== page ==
Brewers’ Wilkerson stymies Cardinals
ST. LOUIS -- Less than 24 hours after Andrew Romine became the 10th player in big league history to play all nine positions in a game, the Milwaukee Brewers’ Hernan Perez wanted to become the 11th.
Perez went so far as to hatch a plan with Eric Sogard that had the two switch positions for the second inning. Perez moved from third to shortstop and Sogard went from short to third.
Then Milwaukee manager Craig Counsell played the role of party pooper.
“The crusher of dreams,” Counsell joked. “I wanted to win the game.”
And win the Brewers did win, as rookie Aaron Wilkerson took a perfect game into the sixth inning while Brett Phillips and Jesus Aguilar each homered in a 6-1 verdict over the St. Louis Cardinals in Busch Stadium.
Milwaukee finished its season 86-76, the best record of any team that didn’t qualify for the postseason. The Brewers were picked last in the National League Central by some pundits, but they stayed in playoff contention until squandering a six-run lead in a 7-6 loss to St. Louis on Saturday, presenting the Colorado Rockies with the NL’s second wild card.
With nothing at stake for the season finale except personal goals and contractual obligations, the versatile Perez was hoping to do something unique. He has played every position but pitcher and catcher while establishing himself as a key part of the team the past three years.
“He was doing squats in front of the coaches’ office,” Counsell said with a grin. “He was doing squats in front of my office.”
But Perez never got a chance to strap on the gear or even pitch to a hitter. Wilkerson took care of the pitching part pretty well.
Making his second big league start, Wilkerson (1-0) mowed down the first 17 men he faced. Then pinch hitter Jose Martinez poked a pretty good curve into right field for a single that ended a potential date with history.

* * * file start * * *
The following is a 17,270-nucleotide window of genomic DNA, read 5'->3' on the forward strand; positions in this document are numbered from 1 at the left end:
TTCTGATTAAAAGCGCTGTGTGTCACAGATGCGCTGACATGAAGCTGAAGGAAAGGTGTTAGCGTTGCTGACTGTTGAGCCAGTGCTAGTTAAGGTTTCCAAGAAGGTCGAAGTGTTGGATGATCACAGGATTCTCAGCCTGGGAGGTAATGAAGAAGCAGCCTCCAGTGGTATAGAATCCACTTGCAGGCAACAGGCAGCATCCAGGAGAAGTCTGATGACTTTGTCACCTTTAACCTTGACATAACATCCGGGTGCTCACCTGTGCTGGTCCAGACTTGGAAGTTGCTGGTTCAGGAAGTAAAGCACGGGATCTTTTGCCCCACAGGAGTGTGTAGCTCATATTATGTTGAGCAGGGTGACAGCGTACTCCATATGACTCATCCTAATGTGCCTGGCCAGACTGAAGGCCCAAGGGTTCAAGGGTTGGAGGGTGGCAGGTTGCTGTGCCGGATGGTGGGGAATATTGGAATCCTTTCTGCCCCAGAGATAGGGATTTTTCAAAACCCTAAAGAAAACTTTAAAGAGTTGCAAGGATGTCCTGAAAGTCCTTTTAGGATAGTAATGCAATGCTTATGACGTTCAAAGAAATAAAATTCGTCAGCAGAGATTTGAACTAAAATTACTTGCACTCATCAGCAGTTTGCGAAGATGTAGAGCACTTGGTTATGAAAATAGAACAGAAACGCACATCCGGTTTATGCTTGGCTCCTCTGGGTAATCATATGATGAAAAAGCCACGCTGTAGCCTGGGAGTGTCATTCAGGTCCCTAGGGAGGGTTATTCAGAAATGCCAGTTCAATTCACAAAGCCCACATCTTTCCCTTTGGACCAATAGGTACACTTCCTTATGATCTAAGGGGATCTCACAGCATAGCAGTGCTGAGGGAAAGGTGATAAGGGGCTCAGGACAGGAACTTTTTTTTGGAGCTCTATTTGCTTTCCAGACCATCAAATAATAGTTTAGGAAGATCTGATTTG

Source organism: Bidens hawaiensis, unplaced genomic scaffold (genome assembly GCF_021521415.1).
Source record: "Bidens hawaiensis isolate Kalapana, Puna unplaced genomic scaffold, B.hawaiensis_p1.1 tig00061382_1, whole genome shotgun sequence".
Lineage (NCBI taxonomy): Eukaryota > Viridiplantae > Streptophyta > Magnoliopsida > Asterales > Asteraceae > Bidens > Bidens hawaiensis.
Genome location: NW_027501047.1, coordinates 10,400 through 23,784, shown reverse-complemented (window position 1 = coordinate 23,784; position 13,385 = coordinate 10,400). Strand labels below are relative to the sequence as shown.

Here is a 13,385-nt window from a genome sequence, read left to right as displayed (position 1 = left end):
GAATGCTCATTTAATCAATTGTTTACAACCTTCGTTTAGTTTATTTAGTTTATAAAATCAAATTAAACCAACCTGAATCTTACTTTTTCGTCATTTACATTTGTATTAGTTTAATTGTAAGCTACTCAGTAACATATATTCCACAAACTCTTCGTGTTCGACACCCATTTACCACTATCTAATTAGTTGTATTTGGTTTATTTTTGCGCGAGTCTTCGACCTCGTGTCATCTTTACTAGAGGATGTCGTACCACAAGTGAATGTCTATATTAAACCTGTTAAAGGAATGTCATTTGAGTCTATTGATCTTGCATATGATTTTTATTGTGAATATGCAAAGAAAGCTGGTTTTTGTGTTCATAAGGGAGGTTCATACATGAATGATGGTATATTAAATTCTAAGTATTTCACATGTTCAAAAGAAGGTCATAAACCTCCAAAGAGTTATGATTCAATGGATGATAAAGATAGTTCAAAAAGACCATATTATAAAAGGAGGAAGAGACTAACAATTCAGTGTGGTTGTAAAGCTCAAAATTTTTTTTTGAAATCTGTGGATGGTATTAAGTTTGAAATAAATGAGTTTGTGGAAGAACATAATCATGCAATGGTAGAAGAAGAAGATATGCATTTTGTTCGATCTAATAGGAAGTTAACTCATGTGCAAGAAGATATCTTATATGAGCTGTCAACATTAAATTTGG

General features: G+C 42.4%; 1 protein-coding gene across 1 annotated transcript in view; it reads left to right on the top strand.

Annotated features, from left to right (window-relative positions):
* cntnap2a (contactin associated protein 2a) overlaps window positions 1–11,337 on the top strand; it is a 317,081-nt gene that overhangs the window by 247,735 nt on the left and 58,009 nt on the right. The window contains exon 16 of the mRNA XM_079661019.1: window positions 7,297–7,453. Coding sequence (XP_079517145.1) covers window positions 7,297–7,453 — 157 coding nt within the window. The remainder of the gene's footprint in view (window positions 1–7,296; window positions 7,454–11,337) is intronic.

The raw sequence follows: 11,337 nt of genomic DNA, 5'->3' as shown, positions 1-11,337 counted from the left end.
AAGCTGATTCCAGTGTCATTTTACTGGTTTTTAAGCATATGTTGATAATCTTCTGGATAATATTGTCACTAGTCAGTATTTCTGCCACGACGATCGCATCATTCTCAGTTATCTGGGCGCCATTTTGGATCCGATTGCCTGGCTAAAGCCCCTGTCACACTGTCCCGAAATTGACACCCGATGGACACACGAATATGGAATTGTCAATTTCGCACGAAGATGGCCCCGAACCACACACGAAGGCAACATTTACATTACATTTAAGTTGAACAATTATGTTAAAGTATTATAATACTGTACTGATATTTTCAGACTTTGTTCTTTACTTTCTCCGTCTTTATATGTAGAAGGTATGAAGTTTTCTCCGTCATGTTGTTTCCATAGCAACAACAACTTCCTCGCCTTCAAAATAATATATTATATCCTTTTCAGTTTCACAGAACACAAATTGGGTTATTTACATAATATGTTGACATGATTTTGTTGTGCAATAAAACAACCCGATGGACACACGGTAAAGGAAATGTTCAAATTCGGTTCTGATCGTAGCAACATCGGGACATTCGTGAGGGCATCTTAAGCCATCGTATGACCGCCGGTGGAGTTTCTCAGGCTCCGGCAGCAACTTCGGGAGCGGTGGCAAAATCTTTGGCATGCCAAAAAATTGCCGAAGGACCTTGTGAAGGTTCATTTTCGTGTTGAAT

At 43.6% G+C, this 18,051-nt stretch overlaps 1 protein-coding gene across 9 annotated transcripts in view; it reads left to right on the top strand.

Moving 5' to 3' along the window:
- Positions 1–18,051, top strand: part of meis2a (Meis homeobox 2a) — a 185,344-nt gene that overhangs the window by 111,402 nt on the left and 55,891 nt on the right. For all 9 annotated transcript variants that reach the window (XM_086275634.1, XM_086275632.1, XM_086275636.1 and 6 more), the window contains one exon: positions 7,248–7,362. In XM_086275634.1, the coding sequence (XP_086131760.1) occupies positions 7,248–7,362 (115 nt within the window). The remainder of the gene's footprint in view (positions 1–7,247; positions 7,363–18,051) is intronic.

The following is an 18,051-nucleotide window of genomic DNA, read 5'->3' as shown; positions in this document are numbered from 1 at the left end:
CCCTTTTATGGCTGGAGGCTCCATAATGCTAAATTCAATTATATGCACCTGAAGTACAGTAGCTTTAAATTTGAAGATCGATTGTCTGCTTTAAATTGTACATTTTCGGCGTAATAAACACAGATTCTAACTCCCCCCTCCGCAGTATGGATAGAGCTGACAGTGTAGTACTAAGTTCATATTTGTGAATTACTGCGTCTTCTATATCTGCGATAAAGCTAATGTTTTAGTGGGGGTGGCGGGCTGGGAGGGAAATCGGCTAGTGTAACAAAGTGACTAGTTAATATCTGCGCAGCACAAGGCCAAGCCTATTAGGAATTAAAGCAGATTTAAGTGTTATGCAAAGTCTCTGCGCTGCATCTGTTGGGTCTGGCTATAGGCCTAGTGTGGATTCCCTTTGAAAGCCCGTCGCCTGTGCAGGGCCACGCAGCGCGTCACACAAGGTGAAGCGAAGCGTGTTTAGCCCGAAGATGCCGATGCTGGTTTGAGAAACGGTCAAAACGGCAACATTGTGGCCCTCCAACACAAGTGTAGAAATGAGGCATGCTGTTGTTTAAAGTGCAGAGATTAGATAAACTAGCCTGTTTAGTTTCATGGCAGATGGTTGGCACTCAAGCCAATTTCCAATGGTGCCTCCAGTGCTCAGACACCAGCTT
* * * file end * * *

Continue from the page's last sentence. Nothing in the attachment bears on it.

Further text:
Although he lost the shutout on Randal Grichuk’s solo homer in the seventh, Wilkerson still constructed a great outing. He gave just two hits and a run, walking none and fanning five in 86 pitches across seven innings.
“I just stayed with the game plan,” Wilkerson said. “This gives me something good to build on going into spring training.”
Wilkerson never threw a stressful pitch. Milwaukee touched Jack Flaherty (0-2) for four runs in the first on Aguilar’s sacrifice fly and Phillips’ three-run homer to right-center, his fourth of the year.
Flaherty delivered four more scoreless innings, but the rocky first was enough to nail him with the defeat. He allowed five hits and the four runs in his five innings, issuing two walks and whiffing five.
Aguilar capped the scoring in the eighth with a two-run homer to left-center against reliever Sandy Alcantara, his 16th of the year.
While the Brewers surpassed low expectations by plenty, St. Louis (83-79) failed to meet its playoff standards, missing the postseason for a second straight year after making 12 of the previous 15 postseasons.
Not since 2007, when St. Louis last finished under .500, has a Cardinals team won fewer games. The past two years are also the first time St. Louis has failed to make the playoffs in consecutive seasons since 2007-08.
“There were a lot of bright spots, but there are also a lot of things we need to work on,” St. Louis manager Mike Matheny said.
The Cardinals lost seven of their last nine games after crawling within 1 1/2 games of the NL’s second wild card spot on Sept. 23. They were held to three runs or fewer six times in that stretch.
A crowd of 44,787 was announced on Sunday, giving St. Louis a final attendance figure of 3,447,937. That is the fifth highest in franchise history and the most of any team in baseball except for the Los Angeles Dodgers.
NOTES: St. Louis 3B Aledmys Diaz (strained left hamstring) left the game after the second inning when he was injured trying to beat out an infield hit. ... Milwaukee LF Eric Thames (foot) was in the lineup Sunday after leaving Saturday’s game in the eighth inning after fouling a pitch off it. Brewers manager Craig Counsell wasn’t sure if Thames would play in the season finale. Thames went 1-for-3 with a walk and scored twice. ... Cardinals RHP Adam Wainwright disclosed Sunday that he will have arthroscopic elbow surgery on Tuesday. Wainwright pitched just two innings over the last six weeks of the season, finishing 12-5 with a 5.11 ERA.